Apple’s current keyboards—laptop and desktop—can use the function keys (F1 through F12) for alternate functions such as controlling volume, screen brightness, media playback, and (on compatible laptops) keyboard backlighting, as well as for toggling Dashboard and Exposé. You choose, using the Keyboard screen of the Keyboard pane of System Preferences, whether you want these special functions to take precedence over the function keys’ standard behaviors (with standard F-key functionality requiring you to press the fn key); or if standard F-key behavior should be the default (with Apple-specific actions requiring the fn key).
This approach generally works well, but what if there are times you need to use the non-default behavior for more than a single keypress—for example, if you’re playing a Steam game, or if you’re using a graphics or video-production application, that requires standard F-keys? It’s a hassle to have to visit the Keyboard preference pane each time you need to switch.
Back in 2008, I covered FunctionFlip, a useful System Preferences pane that lets you choose the default behavior for each F-key, mixing and matching Apple and standard F-key actions. But another option—and one that’s likely more useful for the above scenarios—is Palua ($1; Mac App Store link). This simple utility adds a systemwide menu for toggling between standard F-key functionality (“Function Mode”) and the special Apple functionality (“Apple Mode”).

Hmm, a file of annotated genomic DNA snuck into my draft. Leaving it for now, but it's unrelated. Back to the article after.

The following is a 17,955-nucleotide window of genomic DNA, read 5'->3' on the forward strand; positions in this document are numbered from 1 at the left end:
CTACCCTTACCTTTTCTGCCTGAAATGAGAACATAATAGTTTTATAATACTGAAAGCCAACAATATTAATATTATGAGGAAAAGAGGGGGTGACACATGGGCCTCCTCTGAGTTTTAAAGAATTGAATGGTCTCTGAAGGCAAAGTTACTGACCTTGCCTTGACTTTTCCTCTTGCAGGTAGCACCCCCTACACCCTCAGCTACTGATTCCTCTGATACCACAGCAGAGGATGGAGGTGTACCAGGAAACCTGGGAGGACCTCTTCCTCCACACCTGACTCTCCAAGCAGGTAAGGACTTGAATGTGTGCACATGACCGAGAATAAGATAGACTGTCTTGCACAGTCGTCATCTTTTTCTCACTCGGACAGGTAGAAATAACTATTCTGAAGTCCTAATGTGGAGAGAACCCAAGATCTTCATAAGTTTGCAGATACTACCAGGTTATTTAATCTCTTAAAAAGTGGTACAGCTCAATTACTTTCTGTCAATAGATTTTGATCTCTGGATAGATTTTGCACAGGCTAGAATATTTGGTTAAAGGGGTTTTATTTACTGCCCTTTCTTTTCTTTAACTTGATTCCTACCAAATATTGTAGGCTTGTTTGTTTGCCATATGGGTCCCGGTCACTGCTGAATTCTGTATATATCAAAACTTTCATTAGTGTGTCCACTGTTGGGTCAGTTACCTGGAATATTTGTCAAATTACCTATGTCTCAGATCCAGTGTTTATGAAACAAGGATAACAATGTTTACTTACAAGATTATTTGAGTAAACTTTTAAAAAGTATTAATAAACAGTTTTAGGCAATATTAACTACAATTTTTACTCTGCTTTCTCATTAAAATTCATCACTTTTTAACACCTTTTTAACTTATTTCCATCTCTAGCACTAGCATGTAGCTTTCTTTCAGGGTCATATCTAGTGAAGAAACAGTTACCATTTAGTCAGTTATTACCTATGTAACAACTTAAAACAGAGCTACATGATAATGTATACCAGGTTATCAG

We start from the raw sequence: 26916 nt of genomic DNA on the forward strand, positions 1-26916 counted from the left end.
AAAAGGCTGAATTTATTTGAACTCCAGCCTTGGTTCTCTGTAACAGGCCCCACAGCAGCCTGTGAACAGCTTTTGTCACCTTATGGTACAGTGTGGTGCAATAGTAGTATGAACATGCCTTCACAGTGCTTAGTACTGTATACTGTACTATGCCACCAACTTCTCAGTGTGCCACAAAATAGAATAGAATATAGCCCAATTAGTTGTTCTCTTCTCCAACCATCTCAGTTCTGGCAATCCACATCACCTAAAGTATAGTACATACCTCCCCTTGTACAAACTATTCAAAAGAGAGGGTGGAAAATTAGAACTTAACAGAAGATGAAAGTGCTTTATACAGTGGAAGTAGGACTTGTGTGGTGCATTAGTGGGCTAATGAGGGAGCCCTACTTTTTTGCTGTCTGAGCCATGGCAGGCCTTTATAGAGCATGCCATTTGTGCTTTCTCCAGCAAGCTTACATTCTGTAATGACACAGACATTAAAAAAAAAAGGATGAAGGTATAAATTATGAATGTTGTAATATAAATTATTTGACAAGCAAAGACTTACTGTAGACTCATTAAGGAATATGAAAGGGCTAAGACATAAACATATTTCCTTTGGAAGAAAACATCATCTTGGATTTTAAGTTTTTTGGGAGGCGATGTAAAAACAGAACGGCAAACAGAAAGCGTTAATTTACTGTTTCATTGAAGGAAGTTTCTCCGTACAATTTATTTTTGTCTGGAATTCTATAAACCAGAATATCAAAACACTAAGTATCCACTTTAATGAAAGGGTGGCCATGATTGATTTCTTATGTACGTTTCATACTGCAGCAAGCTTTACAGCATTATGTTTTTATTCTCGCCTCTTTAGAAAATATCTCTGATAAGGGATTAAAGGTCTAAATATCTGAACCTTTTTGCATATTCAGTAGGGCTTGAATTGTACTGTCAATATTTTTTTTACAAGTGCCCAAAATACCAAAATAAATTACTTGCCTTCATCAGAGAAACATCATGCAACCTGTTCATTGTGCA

Just click Palua’s menu-bar icon and choose Switch To Apple Mode or Switch To Function Mode, whichever is appropriate, and all your keyboard’s F-keys switch to the desired behavior until you use Palua to switch back. Alternatively, you can use Palua’s keyboard shortcut, Option+Command+Tab, to toggle between the two modes. Unfortunately, you can’t customize this keyboard shortcut.
A nice touch is that Palua’s menu-bar icon changes to reflect the current mode: an Fn icon for Function Mode or a screen-brightness-key icon for Apple Mode.
Note that Palua is designed to work with Apple keyboards and third-party keyboards that provide similar functionality without additional software. The utility doesn’t affect the behavior of third-party keyboards, such as Logitech’s diNovo Mac Edition line, that use their own software to assign functions to F-keys.
I also encountered one bit of odd behavior: On my 11-inch MacBook Air’s built-in keyboard, Palua’s modes were backwards—in Function Mode, the F-keys performed the special Apple functions, while in Apple Mode, they acted as standard F-keys. However, this may be a MacBook Air quirk, as an Apple Keyboard connected to the same MacBook Air functioned as expected, and Palua also worked properly on other Mac laptops I tested.
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